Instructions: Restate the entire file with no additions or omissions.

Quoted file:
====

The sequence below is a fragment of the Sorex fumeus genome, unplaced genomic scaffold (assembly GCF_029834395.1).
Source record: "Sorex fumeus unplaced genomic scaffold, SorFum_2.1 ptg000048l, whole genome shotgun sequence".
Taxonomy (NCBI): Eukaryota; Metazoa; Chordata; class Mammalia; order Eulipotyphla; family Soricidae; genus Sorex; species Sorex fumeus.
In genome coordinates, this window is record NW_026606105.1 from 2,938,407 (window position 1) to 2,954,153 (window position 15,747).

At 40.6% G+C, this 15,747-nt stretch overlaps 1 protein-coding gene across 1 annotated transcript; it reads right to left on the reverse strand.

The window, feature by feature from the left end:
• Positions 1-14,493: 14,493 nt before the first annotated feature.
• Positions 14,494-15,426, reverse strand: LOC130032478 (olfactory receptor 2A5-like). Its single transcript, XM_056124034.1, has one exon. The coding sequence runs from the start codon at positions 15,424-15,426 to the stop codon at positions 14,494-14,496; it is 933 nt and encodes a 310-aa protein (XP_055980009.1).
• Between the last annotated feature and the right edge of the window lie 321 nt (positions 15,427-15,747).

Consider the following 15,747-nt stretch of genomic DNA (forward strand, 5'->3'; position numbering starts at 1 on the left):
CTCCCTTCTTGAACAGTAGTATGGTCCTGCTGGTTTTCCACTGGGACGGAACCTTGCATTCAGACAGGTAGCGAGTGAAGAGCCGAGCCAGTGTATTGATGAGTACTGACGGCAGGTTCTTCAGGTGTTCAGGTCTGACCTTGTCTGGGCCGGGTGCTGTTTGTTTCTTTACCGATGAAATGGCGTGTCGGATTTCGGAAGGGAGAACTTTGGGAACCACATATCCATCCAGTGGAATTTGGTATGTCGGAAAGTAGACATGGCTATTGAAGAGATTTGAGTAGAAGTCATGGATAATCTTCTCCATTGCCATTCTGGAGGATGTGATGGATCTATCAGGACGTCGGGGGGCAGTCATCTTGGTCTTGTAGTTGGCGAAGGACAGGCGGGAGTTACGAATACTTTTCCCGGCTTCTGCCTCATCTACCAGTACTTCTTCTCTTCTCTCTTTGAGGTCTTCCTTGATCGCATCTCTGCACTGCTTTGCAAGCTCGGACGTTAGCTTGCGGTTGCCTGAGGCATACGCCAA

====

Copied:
The sequence below is a fragment of the Sorex fumeus genome, unplaced genomic scaffold (assembly GCF_029834395.1).
Source record: "Sorex fumeus unplaced genomic scaffold, SorFum_2.1 ptg000048l, whole genome shotgun sequence".
Taxonomy (NCBI): Eukaryota; Metazoa; Chordata; class Mammalia; order Eulipotyphla; family Soricidae; genus Sorex; species Sorex fumeus.
In genome coordinates, this window is record NW_026606105.1 from 2,938,407 (window position 1) to 2,954,153 (window position 15,747).

At 40.6% G+C, this 15,747-nt stretch overlaps 1 protein-coding gene across 1 annotated transcript; it reads right to left on the reverse strand.

The window, feature by feature from the left end:
• Positions 1-14,493: 14,493 nt before the first annotated feature.
• Positions 14,494-15,426, reverse strand: LOC130032478 (olfactory receptor 2A5-like). Its single transcript, XM_056124034.1, has one exon. The coding sequence runs from the start codon at positions 15,424-15,426 to the stop codon at positions 14,494-14,496; it is 933 nt and encodes a 310-aa protein (XP_055980009.1).
• Between the last annotated feature and the right edge of the window lie 321 nt (positions 15,427-15,747).

Consider the following 15,747-nt stretch of genomic DNA (forward strand, 5'->3'; position numbering starts at 1 on the left):
CTCCCTTCTTGAACAGTAGTATGGTCCTGCTGGTTTTCCACTGGGACGGAACCTTGCATTCAGACAGGTAGCGAGTGAAGAGCCGAGCCAGTGTATTGATGAGTACTGACGGCAGGTTCTTCAGGTGTTCAGGTCTGACCTTGTCTGGGCCGGGTGCTGTTTGTTTCTTTACCGATGAAATGGCGTGTCGGATTTCGGAAGGGAGAACTTTGGGAACCACATATCCATCCAGTGGAATTTGGTATGTCGGAAAGTAGACATGGCTATTGAAGAGATTTGAGTAGAAGTCATGGATAATCTTCTCCATTGCCATTCTGGAGGATGTGATGGATCTATCAGGACGTCGGGGGGCAGTCATCTTGGTCTTGTAGTTGGCGAAGGACAGGCGGGAGTTACGAATACTTTTCCCGGCTTCTGCCTCATCTACCAGTACTTCTTCTCTTCTCTCTTTGAGGTCTTCCTTGATCGCATCTCTGCACTGCTTTGCAAGCTCGGACGTTAGCTTGCGGTTGCCTGAGGCATACGCCAA